While working with celebrities has given him lots of publicity and business, sometimes it works against him because some assume that his designs are unaffordable.

“This is far from the truth – we design our clothes with everyone in mind, the cost of an outfit depends on the fabric used and design. For instance, the price of a three-piece suit starts at Sh7,000 and Sh4,000 for a dress, which I believe is affordable to many,” he points out.

While starting out, lack of gatekeeping almost drove him out of business before he even began.

“A client would walk in and ask for items that I knew nothing about because one of my tailors had made a private arrangement with him or her behind my back.

I realised that should such a customer be unsatisfied with the quality of work delivered, the brand’s reputation would be compromised.

Now, every order has to pass through a number of people – the designer, tailor and production manager,” he says.

Last year, Okut was named the Best Male Designer and Best Menswear Designer at the Pwani International Fashion Week and Kenya Wedding Awards respectively.

While he is keen on expanding his business and making it a household name in Kenya and beyond the border, at the moment he is focused on building structures that will ensure an enduring business.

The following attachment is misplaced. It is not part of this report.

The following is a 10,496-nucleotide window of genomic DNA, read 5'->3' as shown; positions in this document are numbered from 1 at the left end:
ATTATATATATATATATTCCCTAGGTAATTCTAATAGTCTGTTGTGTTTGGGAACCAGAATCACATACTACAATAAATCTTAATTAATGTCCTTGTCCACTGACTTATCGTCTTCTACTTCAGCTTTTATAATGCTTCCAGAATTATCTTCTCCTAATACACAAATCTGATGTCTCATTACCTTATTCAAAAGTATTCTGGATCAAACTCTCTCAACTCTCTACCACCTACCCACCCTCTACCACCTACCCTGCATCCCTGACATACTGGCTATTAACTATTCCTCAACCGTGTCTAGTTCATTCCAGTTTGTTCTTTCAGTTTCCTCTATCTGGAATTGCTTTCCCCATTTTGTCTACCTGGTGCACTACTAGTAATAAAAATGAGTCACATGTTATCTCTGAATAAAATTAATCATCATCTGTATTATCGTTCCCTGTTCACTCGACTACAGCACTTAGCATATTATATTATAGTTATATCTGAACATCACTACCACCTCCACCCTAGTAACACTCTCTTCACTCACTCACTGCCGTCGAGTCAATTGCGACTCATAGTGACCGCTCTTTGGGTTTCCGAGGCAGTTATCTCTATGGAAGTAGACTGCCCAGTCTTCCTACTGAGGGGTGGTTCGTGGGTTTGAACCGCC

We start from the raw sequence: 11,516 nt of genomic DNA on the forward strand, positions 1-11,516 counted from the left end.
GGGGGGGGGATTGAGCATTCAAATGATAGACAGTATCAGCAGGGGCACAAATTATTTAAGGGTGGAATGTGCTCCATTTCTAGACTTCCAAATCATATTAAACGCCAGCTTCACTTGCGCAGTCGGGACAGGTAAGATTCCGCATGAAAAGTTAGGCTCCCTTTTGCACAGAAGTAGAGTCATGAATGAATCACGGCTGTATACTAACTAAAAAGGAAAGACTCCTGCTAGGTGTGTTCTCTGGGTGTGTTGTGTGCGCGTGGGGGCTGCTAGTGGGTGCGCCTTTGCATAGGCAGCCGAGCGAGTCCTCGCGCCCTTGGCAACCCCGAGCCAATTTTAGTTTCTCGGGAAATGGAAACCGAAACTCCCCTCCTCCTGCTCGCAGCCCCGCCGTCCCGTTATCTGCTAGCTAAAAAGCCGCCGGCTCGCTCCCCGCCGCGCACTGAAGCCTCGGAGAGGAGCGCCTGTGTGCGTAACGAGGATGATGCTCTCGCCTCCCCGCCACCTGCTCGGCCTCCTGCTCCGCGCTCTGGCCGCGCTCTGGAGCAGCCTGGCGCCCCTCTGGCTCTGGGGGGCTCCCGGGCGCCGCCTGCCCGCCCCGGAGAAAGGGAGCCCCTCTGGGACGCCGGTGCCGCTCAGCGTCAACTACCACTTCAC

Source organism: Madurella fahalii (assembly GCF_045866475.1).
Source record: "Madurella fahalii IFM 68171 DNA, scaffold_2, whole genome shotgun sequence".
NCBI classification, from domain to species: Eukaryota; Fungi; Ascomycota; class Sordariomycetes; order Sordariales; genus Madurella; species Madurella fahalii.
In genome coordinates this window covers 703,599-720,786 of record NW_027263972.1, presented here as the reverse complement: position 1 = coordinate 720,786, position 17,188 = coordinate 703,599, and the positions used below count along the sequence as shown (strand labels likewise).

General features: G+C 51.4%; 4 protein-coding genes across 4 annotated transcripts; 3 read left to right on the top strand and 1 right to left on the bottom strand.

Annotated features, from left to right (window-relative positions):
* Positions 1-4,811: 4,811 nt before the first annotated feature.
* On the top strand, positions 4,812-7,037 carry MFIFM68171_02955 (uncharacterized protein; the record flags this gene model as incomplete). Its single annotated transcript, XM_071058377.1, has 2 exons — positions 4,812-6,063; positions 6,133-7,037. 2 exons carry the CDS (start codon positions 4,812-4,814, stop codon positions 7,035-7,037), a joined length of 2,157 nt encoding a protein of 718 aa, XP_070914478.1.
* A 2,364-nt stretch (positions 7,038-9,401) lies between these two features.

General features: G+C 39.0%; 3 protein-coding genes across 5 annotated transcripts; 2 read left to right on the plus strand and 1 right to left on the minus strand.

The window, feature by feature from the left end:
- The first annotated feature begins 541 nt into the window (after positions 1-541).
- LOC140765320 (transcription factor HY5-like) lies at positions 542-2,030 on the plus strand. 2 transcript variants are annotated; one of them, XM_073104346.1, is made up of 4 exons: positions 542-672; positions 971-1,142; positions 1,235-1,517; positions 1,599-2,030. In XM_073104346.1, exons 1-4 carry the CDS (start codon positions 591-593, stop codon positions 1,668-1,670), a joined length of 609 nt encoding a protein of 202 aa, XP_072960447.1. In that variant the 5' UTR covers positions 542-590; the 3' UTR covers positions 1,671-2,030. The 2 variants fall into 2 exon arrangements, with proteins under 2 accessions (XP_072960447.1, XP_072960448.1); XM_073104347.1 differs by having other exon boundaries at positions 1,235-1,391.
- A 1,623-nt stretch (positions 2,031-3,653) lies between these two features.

“I want to build an empire, and to get there, I first have to ensure that the structures I have put in place are fully functional and that our clients are content and well taken care of – I want the delivery process to be more seamless than it is right now.”



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Kenya Truck Drivers Lose Jobs Due to COVID-19 Restrictions




These days 40-year-old truck driver Bob Njagi has a lot of free time. He spends much of it meeting colleagues to talk about COVID-19.

Njagi’s contract was terminated after it took too long to deliver goods because of coronavirus restrictions.

“All the goods we were moving to Kampala had to wait for over two weeks before they could cross to the other side. So, this means there is no business, and we are also out of work,” he told VOA.

The father of three is finding life difficult since losing his job two months ago.

“We depend on work so that we can feed our families. If you don’t work, you don’t have money to feed your family,” he said. “So it’s that direct to us because if we cannot move our goods, if we cannot work, allowed to work how do we feed our families?

Long-distance truckers like Njagi are suspected of carrying coronavirus, which has stalled activities at borders in East Africa.

Duncan Mutunga, an employed truck driver, says coronavirus has made life difficult.

“At the border, every country has its restrictions. In Kenya, we have our challenges. Uganda has its challenge,” he told VOA. “For example, when we arrive in Uganda, they confiscate our possessions, saying they are bringing corona and don’t return them. It’s a problem everywhere. “

The restrictions to limit the spread of the coronavirus in East African nations has forced some drivers to work overtime, says Mercy Ireri of Kenya Transport Association.